1F Industrialisation and the people: Britain, c1783–1885
This option allows students to study change, continuity, cause and consequence in this period through the following key questions:
- How was Britain governed and how did democracy and political organisations change and develop?
- What pressures did governments face and how did they respond to these?
- How and with what results did the economy develop and change?
- How and with what results did society and social policy develop?
- How important were ideas and ideology?
- How important was the role of individuals and groups and how were they affected by developments?
Part one: the impact of industrialisation: Britain, c1783–1832
Pressure for change, c1783–1812
- The British political system in 1783: government and representation; national and local democracy; Whigs and Tories
- Government: Pitt the Younger as Prime Minister and his successors; Pitt's relationship with the King; the 1784 election; reform of finance, administration and trade
- Economic developments: industrialisation; the growth of cotton and other industries; changes in power; the condition of agriculture
- Social developments: the middle class; the industrial workforce; landowners; agricultural labourers and the poor; working conditions; standards of living; the Combination Acts
- Pressures on government: the political influence of the French Revolution; Irish rebellion and union; radicalism and opposition; party splits; demands for parliamentary reform
- Pressures on government: the political, economic and social impact of war; the condition of Britain by 1812
Government and a changing society, 1812–1832
- Government: Lord Liverpool; the Corn Laws and other legislation; attitudes to reform and repression; the economy; the repeal of the Combination Acts
- Government: Canning, Goderich and Wellington; legislation including the repeal of the Test and Corporation Acts; the metropolitan police force; O’Connell and Catholic Emancipation
- Economic developments: continuing industrialisation and developments in key industries; agricultural change; economic policies and free trade
- Social developments: the effects of industrialisation; standards of living and working class discontent
- Pressures for change: Luddism and radical agitation; the anti-slavery movement; Methodism; early socialism and the ideas of Robert Owen
- Greater democracy: the election of the Whigs; pressure for parliamentary reform; the Great Reform Act and its impact; the state of Britain politically, economically and socially by 1832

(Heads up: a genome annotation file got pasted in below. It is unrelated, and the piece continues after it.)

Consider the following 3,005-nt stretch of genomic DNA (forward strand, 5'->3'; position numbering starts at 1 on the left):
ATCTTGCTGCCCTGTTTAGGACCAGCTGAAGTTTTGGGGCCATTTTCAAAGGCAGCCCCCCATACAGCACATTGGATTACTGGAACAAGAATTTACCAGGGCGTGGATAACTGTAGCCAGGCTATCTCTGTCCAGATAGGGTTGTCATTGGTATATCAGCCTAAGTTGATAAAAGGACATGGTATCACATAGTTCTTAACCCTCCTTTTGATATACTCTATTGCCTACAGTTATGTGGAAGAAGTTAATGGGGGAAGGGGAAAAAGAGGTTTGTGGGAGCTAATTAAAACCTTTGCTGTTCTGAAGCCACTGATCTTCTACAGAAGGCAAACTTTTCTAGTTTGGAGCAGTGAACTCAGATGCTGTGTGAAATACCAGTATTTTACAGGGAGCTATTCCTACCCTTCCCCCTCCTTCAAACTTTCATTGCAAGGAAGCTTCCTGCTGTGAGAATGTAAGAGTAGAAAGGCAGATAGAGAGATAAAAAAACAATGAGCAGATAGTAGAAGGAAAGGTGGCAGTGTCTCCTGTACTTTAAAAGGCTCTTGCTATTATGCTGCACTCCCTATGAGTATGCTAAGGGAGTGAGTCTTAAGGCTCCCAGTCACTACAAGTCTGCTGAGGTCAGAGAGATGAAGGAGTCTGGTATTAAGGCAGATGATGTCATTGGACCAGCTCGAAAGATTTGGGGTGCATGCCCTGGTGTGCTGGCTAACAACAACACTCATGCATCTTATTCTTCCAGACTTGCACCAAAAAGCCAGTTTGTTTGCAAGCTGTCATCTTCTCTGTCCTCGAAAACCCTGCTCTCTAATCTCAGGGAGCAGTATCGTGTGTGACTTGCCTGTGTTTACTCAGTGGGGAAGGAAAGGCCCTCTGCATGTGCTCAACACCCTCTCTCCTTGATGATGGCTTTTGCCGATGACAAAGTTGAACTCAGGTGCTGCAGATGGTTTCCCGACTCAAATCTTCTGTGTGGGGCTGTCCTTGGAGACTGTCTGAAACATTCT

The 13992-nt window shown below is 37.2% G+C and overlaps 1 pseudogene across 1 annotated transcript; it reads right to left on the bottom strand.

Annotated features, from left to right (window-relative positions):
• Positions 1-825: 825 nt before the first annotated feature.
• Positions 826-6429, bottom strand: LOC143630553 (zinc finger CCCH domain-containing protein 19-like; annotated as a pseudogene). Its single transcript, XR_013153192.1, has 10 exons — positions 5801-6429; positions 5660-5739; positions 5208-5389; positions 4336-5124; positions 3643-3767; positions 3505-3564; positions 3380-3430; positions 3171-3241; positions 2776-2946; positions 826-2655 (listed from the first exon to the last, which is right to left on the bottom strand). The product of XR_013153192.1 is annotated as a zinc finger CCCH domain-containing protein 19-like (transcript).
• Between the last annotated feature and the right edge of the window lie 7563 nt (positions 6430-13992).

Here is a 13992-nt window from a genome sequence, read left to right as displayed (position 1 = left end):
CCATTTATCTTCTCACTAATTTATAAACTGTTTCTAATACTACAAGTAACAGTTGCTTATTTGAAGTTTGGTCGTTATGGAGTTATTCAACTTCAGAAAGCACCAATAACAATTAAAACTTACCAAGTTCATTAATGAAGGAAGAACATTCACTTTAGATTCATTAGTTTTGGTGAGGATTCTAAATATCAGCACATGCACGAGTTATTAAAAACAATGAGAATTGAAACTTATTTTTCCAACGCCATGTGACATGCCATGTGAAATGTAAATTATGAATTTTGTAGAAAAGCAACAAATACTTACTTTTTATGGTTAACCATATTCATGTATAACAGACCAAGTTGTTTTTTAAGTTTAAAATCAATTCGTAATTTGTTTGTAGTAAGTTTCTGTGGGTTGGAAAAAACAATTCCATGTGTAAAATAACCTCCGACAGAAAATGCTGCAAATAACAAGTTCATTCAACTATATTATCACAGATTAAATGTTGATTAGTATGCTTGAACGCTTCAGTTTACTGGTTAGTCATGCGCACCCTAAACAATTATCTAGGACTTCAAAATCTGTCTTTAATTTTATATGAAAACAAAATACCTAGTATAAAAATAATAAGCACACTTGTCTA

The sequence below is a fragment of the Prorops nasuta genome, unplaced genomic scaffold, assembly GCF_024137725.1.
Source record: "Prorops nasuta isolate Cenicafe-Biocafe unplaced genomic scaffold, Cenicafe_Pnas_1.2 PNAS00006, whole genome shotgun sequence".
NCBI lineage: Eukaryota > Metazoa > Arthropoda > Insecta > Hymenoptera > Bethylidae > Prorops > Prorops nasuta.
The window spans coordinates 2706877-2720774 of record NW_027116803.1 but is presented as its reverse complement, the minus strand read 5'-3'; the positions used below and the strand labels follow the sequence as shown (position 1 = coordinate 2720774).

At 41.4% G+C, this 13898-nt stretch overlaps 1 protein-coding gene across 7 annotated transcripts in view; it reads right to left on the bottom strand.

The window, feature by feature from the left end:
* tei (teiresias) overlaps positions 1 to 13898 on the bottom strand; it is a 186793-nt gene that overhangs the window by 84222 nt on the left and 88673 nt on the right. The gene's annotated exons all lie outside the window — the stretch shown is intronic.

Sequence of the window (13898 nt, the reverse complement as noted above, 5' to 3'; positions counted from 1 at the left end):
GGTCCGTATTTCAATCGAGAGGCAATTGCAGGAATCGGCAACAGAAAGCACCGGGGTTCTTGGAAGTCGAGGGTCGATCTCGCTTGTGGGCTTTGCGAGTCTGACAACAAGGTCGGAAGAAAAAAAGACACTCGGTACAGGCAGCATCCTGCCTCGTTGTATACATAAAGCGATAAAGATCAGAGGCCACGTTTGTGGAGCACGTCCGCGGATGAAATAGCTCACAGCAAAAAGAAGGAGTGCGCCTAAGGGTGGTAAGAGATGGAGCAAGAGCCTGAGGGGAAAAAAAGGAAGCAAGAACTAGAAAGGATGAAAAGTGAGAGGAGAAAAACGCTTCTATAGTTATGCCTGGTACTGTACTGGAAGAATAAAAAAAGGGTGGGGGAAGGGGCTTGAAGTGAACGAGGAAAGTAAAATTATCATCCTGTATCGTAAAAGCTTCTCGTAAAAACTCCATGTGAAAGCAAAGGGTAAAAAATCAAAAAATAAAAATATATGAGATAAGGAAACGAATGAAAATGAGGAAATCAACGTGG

Part two: the Age of Reform: Britain, 1832–1885 (A-level only)
Political change and social reform, 1832-1846 (A-level only)
- Government: Grey, Melbourne and the ideas and ideology of the Whig Party; the Tories in opposition and government; Peel and the transformation of the Conservative party
- The Whig response to social change; social reforms including: education, factory legislation, abolition of slavery, the Poor Law Amendment Act, the Municipal Corporations Act
- Pressure for change: Chartism; Irish radicalism; the Anti-Poor Law League; the Anti-Corn Law League; social reform campaigners including Shaftesbury and Chadwick
- The Conservative response to change: finance, administration and the economy; the Bank Charter Act; trade and business reform
- Economic developments: the railway 'revolution' and associated economic growth; agriculture and Corn Law repeal
- Social developments: conditions in urban Britain; changes in the lives of workers and the poor; unions and other working-class movements
Economy, society and politics, 1846–1885 (A-level only)
- Government and developing political organisation: the development of the political system and party realignment; the emergence of the Liberal Party
- Government and democracy: Gladstone, his ministries and ideas and policies; Disraeli, his ministries, ideas and policies; increasing democracy; legislation
- Pressure for change: social campaigns, Public Health reform; Chartism; pressure for parliamentary reform; Irish Nationalism
- Economic developments: the mid-Victorian boom; the 'golden age' of agriculture; industrial and transport developments; impact of increased trade; the Great Depression
- Social developments: prosperity and poverty in towns and countryside; regional divisions; influences including Evangelicalism; 'self-help'; trade unions and education
- The political, economic and social condition of Britain by 1885; the extent of democracy and Britain’s industrial position